Sunday, May 24, 2015

Cannes Film Festival 2015

It's that time of year again. We have come to the end of the Cannes Film Festival and once again we have seen lots of celebrities on shoe-free yachts, looking glamorous in spite of their lack of heels. Images brought you by the Daily Mail.















Just remember, if it's glamorous on a yacht, it's glamorous at a dinner party.

Saturday, May 23, 2015

Forgetting something, Kim?

Daily Mail: The moment every woman dreads: Kim Kardashian is forced to remove her heels as she goes through airport security




Woah! Hold on a minute there!

I'm sure I have seen dozens of photos of Kim Kardashian having to remove her shoes at airport security. It seems unlikely that she forgot this time. Perhaps she hoped the TSA officers would not notice she still had her stilettos on during the security check. They did not and she was sent back to remove them.



That's more like it

Monday, May 18, 2015

Or was it her decision?

Sue Arnold: Friends, Yam-Yams and countrymen and women . . . you can take the girl out of Walsall but you can’t take Walsall out of the girl



I reported that an unsuccessful Conservative parliamentary candidate had been required to remove her high heeled shoes to protect the floor of the venue at the election count. However, on her blog she implies it was her own decision to remove them:

The reason for my ‘no shoe’ floor show was simple. My high heels could seriously damage the floor of the university’s Walsall campus sports centre where the count was taking place – and I have far more respect for the surface than to just keep pacing up and down causing unnecessary damage.



It's encouraging to see a Conservative candidate showing such courtesy and respect. Of course, a Conservative would see the value of maintaining property paid for by hard-working tax-payers.

Sunday, May 17, 2015

Conservative Candidate asked to remove her shoes at election count

Demotix: Conservative candidate asked to remove shoes at election count station



Conservative Party Candidate Sue Arnold was asked to remove her high heel shoes for risk of damaging the wooden basketball floor at the Walsall Constituency vote count station on the basketball court at The University of Wolverhampton.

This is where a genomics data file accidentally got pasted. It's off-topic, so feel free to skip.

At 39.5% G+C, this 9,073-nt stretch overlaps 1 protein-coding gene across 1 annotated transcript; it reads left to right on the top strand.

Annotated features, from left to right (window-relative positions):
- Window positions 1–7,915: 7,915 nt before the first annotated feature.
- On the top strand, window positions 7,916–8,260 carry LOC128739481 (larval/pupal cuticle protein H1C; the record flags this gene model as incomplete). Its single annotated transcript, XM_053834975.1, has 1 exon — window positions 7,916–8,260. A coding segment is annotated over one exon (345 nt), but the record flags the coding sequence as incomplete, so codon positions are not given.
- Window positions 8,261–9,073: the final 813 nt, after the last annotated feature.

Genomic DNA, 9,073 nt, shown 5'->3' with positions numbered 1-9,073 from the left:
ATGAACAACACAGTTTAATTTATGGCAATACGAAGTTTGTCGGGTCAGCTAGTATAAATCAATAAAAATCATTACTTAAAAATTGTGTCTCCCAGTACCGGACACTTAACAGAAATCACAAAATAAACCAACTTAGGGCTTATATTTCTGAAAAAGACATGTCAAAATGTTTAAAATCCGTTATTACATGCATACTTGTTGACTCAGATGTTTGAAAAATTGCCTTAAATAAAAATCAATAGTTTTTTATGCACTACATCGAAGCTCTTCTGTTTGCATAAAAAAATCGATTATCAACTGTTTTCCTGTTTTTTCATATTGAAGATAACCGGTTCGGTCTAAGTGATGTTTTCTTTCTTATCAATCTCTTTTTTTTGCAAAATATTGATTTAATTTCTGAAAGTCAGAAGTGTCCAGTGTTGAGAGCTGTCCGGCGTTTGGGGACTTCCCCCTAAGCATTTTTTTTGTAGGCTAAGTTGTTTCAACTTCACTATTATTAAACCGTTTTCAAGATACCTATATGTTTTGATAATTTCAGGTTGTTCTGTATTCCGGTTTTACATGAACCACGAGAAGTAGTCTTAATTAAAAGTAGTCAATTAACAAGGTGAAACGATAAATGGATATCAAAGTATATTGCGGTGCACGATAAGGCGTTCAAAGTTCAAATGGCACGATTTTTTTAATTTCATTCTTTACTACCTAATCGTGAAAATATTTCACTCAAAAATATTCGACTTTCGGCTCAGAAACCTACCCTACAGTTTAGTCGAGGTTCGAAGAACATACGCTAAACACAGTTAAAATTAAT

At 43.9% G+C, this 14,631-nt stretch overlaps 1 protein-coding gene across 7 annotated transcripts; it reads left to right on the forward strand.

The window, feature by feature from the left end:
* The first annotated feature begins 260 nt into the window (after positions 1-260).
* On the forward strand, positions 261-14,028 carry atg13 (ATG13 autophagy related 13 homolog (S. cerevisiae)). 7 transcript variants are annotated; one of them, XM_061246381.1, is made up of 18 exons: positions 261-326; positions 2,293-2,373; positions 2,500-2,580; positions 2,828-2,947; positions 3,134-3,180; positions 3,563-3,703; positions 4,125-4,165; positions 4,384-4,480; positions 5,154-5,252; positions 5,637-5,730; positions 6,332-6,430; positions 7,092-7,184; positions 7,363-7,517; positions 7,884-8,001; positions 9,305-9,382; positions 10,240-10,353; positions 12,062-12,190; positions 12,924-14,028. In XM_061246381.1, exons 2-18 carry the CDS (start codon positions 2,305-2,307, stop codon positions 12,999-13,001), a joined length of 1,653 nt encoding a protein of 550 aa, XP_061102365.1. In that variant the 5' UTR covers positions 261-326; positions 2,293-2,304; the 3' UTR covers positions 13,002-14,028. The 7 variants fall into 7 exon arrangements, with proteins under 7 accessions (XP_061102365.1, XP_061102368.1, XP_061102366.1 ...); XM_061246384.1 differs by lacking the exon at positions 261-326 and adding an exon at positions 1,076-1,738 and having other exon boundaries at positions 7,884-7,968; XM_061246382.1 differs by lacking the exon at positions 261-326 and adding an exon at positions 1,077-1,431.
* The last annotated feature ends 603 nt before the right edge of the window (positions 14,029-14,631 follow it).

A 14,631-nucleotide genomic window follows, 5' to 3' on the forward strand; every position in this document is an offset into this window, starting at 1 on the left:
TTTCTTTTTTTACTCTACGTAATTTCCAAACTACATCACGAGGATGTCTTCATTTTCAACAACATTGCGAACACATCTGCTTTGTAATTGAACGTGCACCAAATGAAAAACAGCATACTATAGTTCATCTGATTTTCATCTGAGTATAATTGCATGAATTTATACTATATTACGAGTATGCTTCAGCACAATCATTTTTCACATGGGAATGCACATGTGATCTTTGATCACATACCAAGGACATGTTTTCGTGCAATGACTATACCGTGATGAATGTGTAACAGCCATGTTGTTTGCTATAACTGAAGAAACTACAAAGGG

Unusually practical, but it seems a bit unfair to make only those ladies wearing high heeled shoes remove them. They might have had their feet trampled by the people wearing shoes.

At the election, I stood unsuccessfully as a Conservative candidate for Stevenage Borough Council (I came second). I therefore attended both the general and local election counts just over a week ago. Like this count in Walsall, the counts were held in a sports hall. However, the floor was in a terrible state of repair; covered in scratches and black marks. Presumably this was a result of being regularly used for public events. It was a sad sight.

When I was at sixth-form, exams were held in the gym, but they used to lay down plastic sheeting to protect the floor from the students' shoes. If they were not prepared to ask for shoes off at the election count, they could have could at least have done that.

Wednesday, May 13, 2015

Mahogany Drive: No Shoes Allowed

Mahogany Drive: No Shoes Allowed

What about my flip flops? Can I wear those in the house?
Do you wear them outside?
Yes, but they aren't real shoes.
Do you wear them in public restrooms?
Yes.
Then you can't wear them in the house.


Saturday, May 09, 2015

The Sidorovs



This is not new. I've seen it on a few places on the web, including on DeviantArt. I don't know who the original artist is.

The Sidorovs are the Simpsons re-designed as a Russian family, with all the tropes of everyday Russian life, such as the icon on the wall and drinking Baltica beer. Like all Russians, they are all wearing slippers at home.

Monday, May 04, 2015

Pinoy Transplant in Iowa: Shoeless Party

Pinoy Transplant in Iowa: Shoeless Party



'Filipinos and shoes have some kind of notoriety, when Imelda Marcos was found to have more than 2000 pairs of shoes that she left behind in MalacaƱang Palace during the People Power Revolution in 1986. But that is a different subject altogether.

Not just in the Philippines, but many Asian countries have this common custom of taking off their shoes when entering their own home or somebody’s home. The practice is more cultural rather than religious. It also has a practical reason for it, like in Japan, where they sit, eat, and even sleep on the floor, so keeping street shoes off would maintain the cleanliness of the floor.'